Returning to block 216, if the requesting device determines that it has not finished reading the last bit of a device address, then it loops back to block 208 to send a new pulse (read command) at the start of the next bit time, in an attempt to read the next bit of the address.

In block 220, if all bits in the device address are not the same predetermined stop value, then the requesting device assumes that the address is a valid address of a device connected to the bus, and accordingly adds this address to the list (block 222.) The requesting device then loops back to block 208 to attempt to read a new address.

Note that in this scheme, the requesting device and all of the other devices on the bus recognize how many bits define a device address and can accordingly detect when a new address is to be read. For instance, if the device address consists of eight bits, then each device connected to the bus recognizes the start of a new address every eight bit times. This synchronization between the requesting device and the other devices connected to the bus may be performed according to any suitable timing negotiation phase that precedes the “message” phase which begins with sending the header block and the special read request in block 204. Alternatively, knowledge of each bit time may be preconfigured at the time of manufacture of each of the devices, such that essentially no timing negotiation is necessary prior to the message phase. As another alternative, the duration of each bit time may be communicated to each device over one or more other lines of the bus. This would be a so-called multi-line embodiment. In addition, it should be noted that in the single-line embodiment, the start of each bit time may be specified by the initial edge of the pulse sent by the requesting device in each command (see the timing diagram of FIG. 6 for an example of such an embodiment.) In contrast, in the multi-line embodiments, the start of each bit time may be specified by a predetermined direction of transition (e.g. rising edge) of each pulse on a separate clocking line.

FIG. 3 illustrates a flow diagram of operations performed in the message phase by every responding device that is connected to the line. Operation begins with block 304 in which the header block and the special read command are received by each responding device. Thereafter, each device attempts to write its device address on the line in response to the special read command. This is done by driving one or more of the bit values which define each respective device address on to the line. If, while writing a device address, the line fails to display any of the driven bit values of a victim device address, because another conflicting device is simultaneously writing its device address on the line in response to the same special read command, then the victim device recognizes this and stops writing its device address. The victim device has thus lost arbitration on the line, and doesn't write its address again until after the conflicting device has finished writing its device address. It is understood that every device address uniquely identifies its respective device such that no two devices will be successful in simultaneously writing their device addresses.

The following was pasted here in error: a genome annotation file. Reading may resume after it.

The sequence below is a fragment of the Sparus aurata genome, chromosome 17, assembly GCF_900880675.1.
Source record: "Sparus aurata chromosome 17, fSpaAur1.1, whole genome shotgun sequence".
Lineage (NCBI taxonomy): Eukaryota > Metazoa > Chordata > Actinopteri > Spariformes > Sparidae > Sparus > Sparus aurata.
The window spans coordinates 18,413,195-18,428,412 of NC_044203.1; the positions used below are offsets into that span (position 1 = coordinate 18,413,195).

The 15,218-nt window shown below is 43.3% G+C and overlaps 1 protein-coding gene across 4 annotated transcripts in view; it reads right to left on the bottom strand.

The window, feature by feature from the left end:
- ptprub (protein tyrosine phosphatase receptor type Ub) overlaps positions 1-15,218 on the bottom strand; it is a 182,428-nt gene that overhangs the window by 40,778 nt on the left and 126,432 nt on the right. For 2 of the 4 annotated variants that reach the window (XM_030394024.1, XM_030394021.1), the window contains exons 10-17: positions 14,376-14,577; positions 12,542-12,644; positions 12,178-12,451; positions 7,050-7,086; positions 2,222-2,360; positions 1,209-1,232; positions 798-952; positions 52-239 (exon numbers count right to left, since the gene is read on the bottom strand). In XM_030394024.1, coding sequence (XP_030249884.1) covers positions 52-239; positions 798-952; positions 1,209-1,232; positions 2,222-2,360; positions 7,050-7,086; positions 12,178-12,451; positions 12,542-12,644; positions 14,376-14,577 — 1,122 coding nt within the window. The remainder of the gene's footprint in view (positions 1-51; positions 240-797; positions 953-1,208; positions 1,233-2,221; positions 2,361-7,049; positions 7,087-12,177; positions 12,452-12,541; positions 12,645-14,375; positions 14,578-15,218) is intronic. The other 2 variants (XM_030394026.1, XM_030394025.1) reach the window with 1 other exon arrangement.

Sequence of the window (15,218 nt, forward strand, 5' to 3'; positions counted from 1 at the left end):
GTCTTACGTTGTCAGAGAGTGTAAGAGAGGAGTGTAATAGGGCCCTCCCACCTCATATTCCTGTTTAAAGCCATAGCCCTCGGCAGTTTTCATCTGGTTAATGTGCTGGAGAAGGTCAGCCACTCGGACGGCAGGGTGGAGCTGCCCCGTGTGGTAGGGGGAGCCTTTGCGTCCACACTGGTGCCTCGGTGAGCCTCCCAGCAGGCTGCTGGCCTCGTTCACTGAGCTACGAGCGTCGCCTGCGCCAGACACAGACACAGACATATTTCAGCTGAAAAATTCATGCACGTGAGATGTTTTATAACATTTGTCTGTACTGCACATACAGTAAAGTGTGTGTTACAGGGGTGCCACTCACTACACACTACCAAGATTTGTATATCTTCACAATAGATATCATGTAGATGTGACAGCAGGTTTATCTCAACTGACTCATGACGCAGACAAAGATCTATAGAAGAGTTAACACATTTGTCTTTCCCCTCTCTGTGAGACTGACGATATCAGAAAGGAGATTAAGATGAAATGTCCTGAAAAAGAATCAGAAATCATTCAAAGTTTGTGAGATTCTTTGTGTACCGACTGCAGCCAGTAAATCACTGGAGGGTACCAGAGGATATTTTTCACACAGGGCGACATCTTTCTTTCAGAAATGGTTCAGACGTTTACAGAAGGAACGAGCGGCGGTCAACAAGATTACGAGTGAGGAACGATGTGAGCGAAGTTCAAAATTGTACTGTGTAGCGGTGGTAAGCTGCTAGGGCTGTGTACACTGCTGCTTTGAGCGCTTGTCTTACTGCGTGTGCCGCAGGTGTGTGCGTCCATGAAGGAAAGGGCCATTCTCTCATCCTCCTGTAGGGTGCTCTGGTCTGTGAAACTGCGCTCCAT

As a particular example of the foregoing operations performed by a responding device, the block 308 illustrates a program in which two variables are used for tracking the state of the device, Discovered and Lost Arbitration. In this example, there are two while loops that are performed. The outer one is performed while the device has not been discovered, i.e. while the device has not finished writing its device address on the line. The inner while loop is performed while a number of bit times, equal to the number of bits in a device address, have not elapsed. The main body of this inner loop includes two operations, namely driving the next lower or higher bit value in the device address and then reading back the driven bit value. If this read back bit value is different than the driven bit value, then no further bit values are driven for the remaining bit times that span a device address. In addition, the Lost Arbitration variable is set to be True, signifying that this device has lost arbitration. Since arbitration has now been lost, the Discovered variable is set to False when the inner loop is exited, so that the outer loop can be repeated. This is done until the device has left the inner loop without losing arbitration, and accordingly has been able to drive all of the bits in its device address, leading to the Discovered variable being set True which causes the device to exit from the outer while loop. The operations in block 308 are performed in each responding device that is connected to the bus, such that, as shown in the timeline of FIG. 3, device addresses are placed on the line one after the other.

Whenever any device finishes writing its device address, without losing arbitration, the device drives or presents a high impedance to the line for the duration of the bus discovery message phase, thereby allowing other devices to attempt and eventually finish writing their own addresses on the line. When all devices that are connected to the line have finished writing their device addresses, and accordingly all such devices present a high impedance to the line, the requesting device will detect the predetermined stop value which may be a reserved device address whose bit values are either all logic “1” or all logic “0”, depending on the implementation. Detection of such a reserved device address signals the requesting device that the last device address has been obtained, such that all devices connected to the bus have been identified. A list containing all of these device addresses that have been read may now be returned to the rest of the system with a function identifier.